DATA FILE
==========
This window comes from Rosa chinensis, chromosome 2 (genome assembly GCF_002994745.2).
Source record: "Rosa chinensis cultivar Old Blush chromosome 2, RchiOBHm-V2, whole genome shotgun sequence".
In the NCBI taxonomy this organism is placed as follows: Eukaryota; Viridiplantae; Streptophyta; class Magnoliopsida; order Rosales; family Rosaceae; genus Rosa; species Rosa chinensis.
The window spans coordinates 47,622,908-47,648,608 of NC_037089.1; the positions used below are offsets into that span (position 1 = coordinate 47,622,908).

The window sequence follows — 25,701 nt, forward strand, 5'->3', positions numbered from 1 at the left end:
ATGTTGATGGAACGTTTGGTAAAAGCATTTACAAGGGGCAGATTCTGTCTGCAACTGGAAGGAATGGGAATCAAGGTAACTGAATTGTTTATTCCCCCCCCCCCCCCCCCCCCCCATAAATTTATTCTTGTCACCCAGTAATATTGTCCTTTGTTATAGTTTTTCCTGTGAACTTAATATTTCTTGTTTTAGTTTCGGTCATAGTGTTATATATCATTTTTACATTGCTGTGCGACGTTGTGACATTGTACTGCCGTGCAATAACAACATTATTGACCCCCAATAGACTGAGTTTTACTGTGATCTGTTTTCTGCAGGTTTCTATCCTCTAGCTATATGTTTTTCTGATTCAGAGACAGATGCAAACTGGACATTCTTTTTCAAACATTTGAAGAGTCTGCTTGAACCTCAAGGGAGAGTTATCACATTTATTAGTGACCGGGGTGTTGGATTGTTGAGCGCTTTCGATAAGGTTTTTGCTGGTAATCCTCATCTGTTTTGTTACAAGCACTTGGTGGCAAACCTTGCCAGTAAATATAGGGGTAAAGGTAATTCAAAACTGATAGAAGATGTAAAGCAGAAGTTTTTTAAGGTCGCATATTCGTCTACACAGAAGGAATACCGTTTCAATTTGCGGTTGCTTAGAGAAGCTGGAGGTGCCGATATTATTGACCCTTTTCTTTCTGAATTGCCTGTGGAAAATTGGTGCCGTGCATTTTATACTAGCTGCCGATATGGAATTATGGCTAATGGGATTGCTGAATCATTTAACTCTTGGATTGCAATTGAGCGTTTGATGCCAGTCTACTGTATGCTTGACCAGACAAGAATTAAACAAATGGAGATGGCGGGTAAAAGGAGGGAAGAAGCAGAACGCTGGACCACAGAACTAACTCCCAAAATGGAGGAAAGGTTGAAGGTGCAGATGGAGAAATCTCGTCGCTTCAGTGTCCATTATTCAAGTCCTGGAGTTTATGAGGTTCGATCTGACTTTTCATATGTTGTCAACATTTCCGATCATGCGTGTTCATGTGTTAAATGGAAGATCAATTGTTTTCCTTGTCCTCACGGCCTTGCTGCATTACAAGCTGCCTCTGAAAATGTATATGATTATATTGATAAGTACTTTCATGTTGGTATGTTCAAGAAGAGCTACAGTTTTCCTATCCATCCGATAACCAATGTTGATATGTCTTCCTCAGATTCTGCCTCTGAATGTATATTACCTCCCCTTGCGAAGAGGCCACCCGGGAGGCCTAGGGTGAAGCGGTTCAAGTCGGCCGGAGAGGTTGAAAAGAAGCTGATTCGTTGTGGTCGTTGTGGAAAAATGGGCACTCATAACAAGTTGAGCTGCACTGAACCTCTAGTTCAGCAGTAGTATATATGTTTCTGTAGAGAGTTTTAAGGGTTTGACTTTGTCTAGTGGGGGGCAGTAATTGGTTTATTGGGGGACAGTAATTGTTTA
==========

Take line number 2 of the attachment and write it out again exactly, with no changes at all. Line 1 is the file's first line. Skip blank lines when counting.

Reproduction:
Source record: "Rosa chinensis cultivar Old Blush chromosome 2, RchiOBHm-V2, whole genome shotgun sequence".